One study found after a customer makes 10 purchases from a store, they’ll refer an average of seven customers. Those customers will go on to spend around 75 percent of what the initial customer spent.
Here’s a loyalty program email from Kids Foot Locker that’s very straightforward. It lays out the perks of joining the VIP program—all perks, you’ll notice, that will keep customers returning to the site and buying more. The email also introduces the higher tier (“Platinum status”) as a goal for customers to strive for to receive even more lucrative perks.
A customer’s supply of a product is running out
Key email: Replenishment reminder
Goal: Make it so easy that a customer can’t help but reorder
When a customer purchases a consumable product from you, you’ll naturally want them to purchase more when they run out. Not only is that an easy, recurring sale for you, but if a customer gets in the habit of buying from you, it could mean many more easy, recurring sales down the road.
That’s where replenishment reminders come in. Replenishment reminders are an effective sales tool; studies have found they have extremely high open rates and click-through rates because customers appreciate them. That’s because a replenishment reminder is, on some level, a service to the customer: Now they don’t have to worry about remembering to reorder protein powder or dog food or whatever they’re running out of, because you’ve remembered for them.
Here’s an example of a replenishment reminder from Chemist Warehouse for Regaine (called Rogaine in the U.S., for anyone wondering if this is a generic knockoff). This reminder goes out before the customer’s supply runs out and also cross-sells some related products to push up the average order value. It has just one call to action (“Continue shopping”) to bring the customer back to the site to replenish their Regaine supply and, possibly, buy a few other products as well.
A customer’s membership is close to expiring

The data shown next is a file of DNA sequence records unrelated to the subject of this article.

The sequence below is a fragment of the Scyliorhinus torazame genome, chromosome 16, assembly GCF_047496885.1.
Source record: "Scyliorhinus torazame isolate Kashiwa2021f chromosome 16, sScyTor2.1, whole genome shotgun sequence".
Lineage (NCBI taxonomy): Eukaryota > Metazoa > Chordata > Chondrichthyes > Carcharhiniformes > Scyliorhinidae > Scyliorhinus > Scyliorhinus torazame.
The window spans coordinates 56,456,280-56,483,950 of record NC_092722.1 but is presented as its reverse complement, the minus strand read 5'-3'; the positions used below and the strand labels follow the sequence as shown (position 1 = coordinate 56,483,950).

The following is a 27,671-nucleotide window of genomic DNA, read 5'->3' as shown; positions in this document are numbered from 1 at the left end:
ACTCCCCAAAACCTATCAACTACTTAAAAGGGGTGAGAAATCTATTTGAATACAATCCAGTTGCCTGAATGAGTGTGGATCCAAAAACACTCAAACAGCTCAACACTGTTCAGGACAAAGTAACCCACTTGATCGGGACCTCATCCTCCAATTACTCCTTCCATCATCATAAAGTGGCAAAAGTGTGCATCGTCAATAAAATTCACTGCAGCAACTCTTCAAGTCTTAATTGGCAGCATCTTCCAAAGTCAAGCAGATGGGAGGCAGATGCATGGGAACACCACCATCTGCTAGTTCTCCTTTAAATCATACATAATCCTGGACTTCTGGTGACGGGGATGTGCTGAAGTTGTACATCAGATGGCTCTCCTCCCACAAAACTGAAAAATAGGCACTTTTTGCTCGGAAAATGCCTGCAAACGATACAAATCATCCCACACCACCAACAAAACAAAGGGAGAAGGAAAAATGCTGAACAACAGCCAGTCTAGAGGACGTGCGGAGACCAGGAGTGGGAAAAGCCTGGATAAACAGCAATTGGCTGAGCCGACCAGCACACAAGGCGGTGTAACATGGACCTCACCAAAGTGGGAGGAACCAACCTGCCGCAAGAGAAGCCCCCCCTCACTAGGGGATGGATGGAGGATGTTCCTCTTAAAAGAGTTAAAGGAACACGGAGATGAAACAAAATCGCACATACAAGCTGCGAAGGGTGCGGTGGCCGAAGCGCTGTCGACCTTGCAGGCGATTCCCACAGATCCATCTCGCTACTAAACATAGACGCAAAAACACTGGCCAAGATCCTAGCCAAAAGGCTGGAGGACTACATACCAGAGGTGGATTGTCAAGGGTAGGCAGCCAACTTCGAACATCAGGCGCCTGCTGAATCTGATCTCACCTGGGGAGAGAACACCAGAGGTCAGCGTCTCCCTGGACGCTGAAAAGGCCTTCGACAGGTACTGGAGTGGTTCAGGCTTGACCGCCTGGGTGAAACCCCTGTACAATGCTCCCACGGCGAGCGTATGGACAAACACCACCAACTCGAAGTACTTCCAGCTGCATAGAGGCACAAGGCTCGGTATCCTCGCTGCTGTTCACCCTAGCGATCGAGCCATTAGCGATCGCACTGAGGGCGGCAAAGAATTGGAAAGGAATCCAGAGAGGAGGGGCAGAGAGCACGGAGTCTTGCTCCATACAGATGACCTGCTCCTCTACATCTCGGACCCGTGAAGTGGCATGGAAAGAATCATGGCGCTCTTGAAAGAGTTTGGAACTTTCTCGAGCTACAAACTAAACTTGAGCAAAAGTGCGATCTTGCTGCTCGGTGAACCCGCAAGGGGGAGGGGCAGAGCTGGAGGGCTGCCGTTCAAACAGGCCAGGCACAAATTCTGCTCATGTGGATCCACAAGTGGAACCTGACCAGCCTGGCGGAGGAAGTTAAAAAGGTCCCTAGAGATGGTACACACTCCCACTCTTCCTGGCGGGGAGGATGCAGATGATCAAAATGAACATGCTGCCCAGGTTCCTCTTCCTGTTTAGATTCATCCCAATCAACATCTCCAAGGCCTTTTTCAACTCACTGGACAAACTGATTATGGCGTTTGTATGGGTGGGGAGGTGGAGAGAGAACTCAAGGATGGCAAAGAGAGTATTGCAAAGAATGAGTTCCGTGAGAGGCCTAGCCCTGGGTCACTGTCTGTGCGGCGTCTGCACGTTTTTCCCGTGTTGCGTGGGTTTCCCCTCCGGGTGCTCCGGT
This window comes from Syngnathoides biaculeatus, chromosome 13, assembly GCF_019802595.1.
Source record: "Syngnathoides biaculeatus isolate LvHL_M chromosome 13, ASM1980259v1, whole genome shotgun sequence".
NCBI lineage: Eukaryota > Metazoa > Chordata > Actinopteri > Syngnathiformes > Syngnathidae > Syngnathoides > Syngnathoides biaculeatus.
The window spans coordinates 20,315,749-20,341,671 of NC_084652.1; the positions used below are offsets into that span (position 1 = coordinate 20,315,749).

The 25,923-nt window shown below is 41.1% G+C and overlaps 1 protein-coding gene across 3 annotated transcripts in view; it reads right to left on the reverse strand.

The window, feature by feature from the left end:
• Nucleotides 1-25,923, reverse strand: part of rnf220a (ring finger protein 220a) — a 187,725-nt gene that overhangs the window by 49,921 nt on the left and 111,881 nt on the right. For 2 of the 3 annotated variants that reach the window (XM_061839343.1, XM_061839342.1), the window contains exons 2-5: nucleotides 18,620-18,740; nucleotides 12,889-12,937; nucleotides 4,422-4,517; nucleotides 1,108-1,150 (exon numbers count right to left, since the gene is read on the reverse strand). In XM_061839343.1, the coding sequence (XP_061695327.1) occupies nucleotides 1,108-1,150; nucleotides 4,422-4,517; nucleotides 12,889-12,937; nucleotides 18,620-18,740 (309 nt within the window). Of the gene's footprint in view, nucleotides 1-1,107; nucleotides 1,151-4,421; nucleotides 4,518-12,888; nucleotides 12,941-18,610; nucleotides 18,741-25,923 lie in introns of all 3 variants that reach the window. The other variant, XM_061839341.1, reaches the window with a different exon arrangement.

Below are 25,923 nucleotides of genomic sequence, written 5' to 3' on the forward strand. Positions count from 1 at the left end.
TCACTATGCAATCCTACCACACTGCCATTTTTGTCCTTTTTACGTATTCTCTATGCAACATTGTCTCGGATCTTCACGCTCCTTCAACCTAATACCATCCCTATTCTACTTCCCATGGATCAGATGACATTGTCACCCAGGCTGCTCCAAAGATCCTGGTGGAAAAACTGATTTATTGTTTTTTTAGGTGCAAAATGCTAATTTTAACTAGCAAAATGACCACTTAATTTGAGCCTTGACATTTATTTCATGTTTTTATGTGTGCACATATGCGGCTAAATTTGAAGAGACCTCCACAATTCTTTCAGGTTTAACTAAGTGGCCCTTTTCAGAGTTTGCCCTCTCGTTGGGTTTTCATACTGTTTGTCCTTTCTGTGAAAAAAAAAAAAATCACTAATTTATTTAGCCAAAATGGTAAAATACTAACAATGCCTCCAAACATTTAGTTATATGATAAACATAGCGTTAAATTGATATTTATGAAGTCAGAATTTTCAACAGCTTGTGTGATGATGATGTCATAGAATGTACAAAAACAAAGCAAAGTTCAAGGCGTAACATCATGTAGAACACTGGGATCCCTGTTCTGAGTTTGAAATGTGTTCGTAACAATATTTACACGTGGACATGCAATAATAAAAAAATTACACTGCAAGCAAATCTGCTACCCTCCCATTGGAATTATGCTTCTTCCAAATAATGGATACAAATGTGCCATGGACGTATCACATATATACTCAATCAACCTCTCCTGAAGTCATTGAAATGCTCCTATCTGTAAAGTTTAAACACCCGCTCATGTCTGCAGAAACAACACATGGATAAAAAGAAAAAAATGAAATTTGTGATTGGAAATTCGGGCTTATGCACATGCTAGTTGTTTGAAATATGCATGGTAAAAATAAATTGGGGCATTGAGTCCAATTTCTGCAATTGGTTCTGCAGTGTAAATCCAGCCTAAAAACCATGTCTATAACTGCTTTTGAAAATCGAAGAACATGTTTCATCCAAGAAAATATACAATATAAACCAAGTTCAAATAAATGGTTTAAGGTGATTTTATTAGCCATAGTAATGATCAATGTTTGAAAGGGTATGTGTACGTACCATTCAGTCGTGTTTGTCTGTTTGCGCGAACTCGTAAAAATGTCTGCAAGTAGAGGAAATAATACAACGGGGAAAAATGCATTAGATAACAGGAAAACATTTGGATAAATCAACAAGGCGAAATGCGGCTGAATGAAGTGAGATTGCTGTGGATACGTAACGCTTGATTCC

Key email: Pre-expiration notice
Goal: Get the member to renew without any lapse
If you run a membership website, it’s extremely important to get your members to renew. (All of the principles we discussed earlier in this article about the value of repeat customers apply to members, too.) Pre-expiration notices are one of the most important emails for membership sites and go out to members before their membership lapses, reminding them of all the great perks they’ll lose if they don’t renew.
These emails also perform extremely well. At Jilt, the average numbers we see from sites using the native integration between WooCommerce Memberships and Jilt are very impressive: 43 percent open rate, 14 percent click-through rate, 32 percent click-to-open rate. Much like replenishment reminders, pre-expiration notices can feel like a service to your members—they don’t have to worry about remembering when to renew, you’re letting them know.
Here’s an example of a pre-expiration notice from AMC Stubs, a membership program from AMC movie theaters. It goes out seven days before the membership expires, which creates a sense of urgency to renew fast. The email reiterates the perks of the membership and does a good job framing the value proposition. (“Pays for itself in only 3-4 visits, so if you go to the movies a handful of times a year — what are you waiting for?”)